After some discussion the motion was carried.


Mr. CARTWRIGHT moved for a Committee on the subject of organising the militia on a permanent basis. —After some conversation, however, the mover announced that it was his intention to allow the matter to stand.

Some discussion followed, which resulted in the motion being allowed to stand.


Mr. PERRAULT moved for an Address, praying for certain detailed information relative to the military schools of the Provinces.—Carried.


Hon. Mr. CAUCHON moved for an Address for the reading of the Journals of last Session, in reference to the Petitions of the Hon. Edward Bowen, D.C.L, Chief Justice of the Superior Court of Lower Canada, and others, for an Act to appoint a Commission for the management of the affairs of the City of Quebec, and reference of the said Petitions to a Select Committee.—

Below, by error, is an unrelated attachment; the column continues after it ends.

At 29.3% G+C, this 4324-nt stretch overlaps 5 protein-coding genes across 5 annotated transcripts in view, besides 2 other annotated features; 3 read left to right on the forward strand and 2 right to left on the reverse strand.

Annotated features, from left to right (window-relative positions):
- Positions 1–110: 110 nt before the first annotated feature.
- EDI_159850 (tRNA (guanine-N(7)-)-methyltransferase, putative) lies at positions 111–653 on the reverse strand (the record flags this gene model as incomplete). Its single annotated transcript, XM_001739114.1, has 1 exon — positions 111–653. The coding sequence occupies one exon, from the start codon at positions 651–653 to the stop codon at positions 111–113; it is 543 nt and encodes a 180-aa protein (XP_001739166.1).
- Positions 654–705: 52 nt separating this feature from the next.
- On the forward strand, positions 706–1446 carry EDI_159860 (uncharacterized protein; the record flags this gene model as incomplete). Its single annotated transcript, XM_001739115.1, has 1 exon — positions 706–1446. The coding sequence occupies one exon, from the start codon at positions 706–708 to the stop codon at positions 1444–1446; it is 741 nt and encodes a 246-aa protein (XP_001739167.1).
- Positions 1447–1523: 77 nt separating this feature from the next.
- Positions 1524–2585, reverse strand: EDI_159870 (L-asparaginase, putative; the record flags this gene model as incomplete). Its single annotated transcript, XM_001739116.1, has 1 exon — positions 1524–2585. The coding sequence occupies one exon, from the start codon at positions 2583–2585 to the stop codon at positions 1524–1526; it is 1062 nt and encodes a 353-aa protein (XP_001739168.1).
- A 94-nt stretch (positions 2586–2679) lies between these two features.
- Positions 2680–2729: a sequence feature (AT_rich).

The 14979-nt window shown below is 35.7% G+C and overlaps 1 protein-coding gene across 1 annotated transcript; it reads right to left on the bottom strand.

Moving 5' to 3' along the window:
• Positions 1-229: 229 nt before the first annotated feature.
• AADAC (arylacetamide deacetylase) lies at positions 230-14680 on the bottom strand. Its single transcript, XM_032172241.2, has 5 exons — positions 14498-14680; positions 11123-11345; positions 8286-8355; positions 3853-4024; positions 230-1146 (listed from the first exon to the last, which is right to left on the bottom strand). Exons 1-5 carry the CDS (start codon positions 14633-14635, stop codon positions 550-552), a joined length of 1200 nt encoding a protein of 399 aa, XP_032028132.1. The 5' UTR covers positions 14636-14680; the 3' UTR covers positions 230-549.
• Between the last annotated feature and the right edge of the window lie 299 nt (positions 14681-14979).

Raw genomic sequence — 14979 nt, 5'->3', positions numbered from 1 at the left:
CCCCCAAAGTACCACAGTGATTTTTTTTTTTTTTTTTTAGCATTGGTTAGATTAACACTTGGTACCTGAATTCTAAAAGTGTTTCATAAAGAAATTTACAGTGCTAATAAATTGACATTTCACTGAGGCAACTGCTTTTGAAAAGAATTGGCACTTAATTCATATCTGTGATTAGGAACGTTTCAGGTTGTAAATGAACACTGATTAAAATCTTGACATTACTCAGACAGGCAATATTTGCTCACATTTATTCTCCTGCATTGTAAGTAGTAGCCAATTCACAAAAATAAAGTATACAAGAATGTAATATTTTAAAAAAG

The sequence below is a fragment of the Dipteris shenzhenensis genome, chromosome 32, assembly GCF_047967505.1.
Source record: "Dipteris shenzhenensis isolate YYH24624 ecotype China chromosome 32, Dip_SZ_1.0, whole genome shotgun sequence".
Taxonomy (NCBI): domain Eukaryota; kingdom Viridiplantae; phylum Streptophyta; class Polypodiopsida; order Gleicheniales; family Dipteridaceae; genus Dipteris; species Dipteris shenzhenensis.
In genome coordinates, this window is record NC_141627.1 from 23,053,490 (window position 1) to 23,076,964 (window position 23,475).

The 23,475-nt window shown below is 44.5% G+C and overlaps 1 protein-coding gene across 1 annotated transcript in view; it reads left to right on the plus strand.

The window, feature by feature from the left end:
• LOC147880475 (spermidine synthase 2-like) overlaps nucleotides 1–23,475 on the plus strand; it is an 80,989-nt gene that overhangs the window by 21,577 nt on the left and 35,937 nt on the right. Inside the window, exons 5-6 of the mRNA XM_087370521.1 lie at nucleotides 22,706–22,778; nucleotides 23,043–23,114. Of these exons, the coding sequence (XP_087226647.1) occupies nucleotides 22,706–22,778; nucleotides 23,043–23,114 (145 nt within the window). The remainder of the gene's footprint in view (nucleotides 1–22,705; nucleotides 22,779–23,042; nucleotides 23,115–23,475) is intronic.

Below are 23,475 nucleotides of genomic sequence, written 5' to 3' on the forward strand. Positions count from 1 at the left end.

The hon. gentleman, in making this motion, said there were bills before the House respecting the Quebec Corporation, one conferring certain powers upon the Recorder of Quebec. But, the opinion of a great number of the citizens was that the whole government of the city had been grossly mismanaged for years: and the result was an average yearly deficit of $100,000. The conviction had become strong in the mind of nearly every citizen of Quebec that the municipal ship was sinking, and that there was no means of saving the city from the dreadful financial position into which it was drifting, except an investigation into the whole subject, in order to the adoption of some temporary means to save us from a crisis of the civic affairs, and to preserve the fair fame of Quebec and the citizens’ property from ruin. At present, including rates for all purposes, the taxation of the city amounted to $1 in the 1. One of the reasons why he asked for a committee to enquire into the matter was that upwards of 2000 of the inhabitants had petitioned therefor. He had to complain that a petition sent to the House last session, on this matter, and not returned since. This, he thought, was an unfair proceeding. The citizens complained that the accounts of the Corporation for 1864 had been cooked in such a way as to conceal the truth both in relation to the amount of the expenditure and the manner in which the monies had been spent; and that this had been done to such an extent as to render it impossible to ascertain the real amount of the deficit or the true condition of the city’s financial affairs. (The hon. member here read the first statement of the financial position of the city, as set forth in the petition before the House, but many of the figures were not heard in the Reporters’ gallery.) The document further stated that the portion of the interest of the debt, for 1864, not mentioned, amounted to $31,000, and that the apparent deficit for 1864 was $118,000; but that, in reality, if the accounts had been true kept, they would have shown a much worse state of affairs; that the Corporation had acted in contravention of the law, in misapplying the king fun and the interest thereon, which had been devoted to objects other than those contemplated by law; that the Corporation had violated the law by annually increasing the municipal debt, and so forth. The hon. member went on to say that the whole management of the city was in the hands of two or three men, which was the result of the present system of election, and that the citizens who owned the property and had most to lose by municipal mismanagement were not in the Corporation or adequately represented there. The system was this: a man who wanted to be elected went to those who paid small taxes, who were promised to be relieved of their debts to the Corporation on voting for him. They agreed to do so. Then, on being elected the member ordered the Corporation officials to sue certain parties in the city. (Hear, hear, from Mr. Taschereau.) Where the rate-payers were poor they were forced to pa, and when they complained to the Councillors, they said, with an appearance of anger,—“who did that?”—made them pay the small taxes, but relieved them of the expenses of the suit, which the other rate-payers had to bear. (Hear, hear.) The Councillors would not make parties who had light taxes to pay them only after the elections were over, so that those who had £25 or £30 a ear to pay were not troubled by the tax-gatherer till after the elections, when they had to discharge the whole of their debt. Then it happened that those who did not represent the property of the city—who had nothing to lose—were those who decided the fate of the elections. It would take time to get to the bottom of the whole of the evil, and it was probable that serious difficulties would precede that event. Now, the Barings, of London, paid the six months’ interest that accrued in May, and we were approaching the end of another six months, on 1st Nov., and had nothing to meet the interest then falling due. The Corporation asked for more power, but they had sufficient already if things were only well managed. If such had been done there would have been no necessity to ask for extraordinary powers. But the citizens would not refuse such powers if they were certain that the money which it was proposed to raise was used to preserve the fair fame of the city. He only asked at present for a committee to hold an investigation into the matter, so that the interests of all may be represented and protected. Those whose property was being squandered by municipal mismanagement demanded this enquiry, and if those who were interested in refusing it allowed the committee to be struck, he would be able to prove the correctness of the statements contained in the petition. He proposed to divulge things in regard to the mismanagement of this city’s affairs, which would create more astonishment than all the revelations made respecting any of the other cities of Canada, Upper or Lower. The affairs of this city were corrupt to the core, and it was high time a thorough investigation was held. The citizens were unfortunately too indifferent in regard to the affairs of Quebec, but when they did come here and ask for justice—to be saved from ruin— we should grant that request. The hon. gentleman concluded by reading the concluding portion of the petition paring for the appointment of a Commission by the Crown for the management of the affairs of the city, in order to the establishment of an equilibrium between the revenue and expenditure, without throwing any additional burdens on the citizens. By voting for this motion, the House did not vote for abolishing the elective system, but merely for an enquiry. (Cheers.)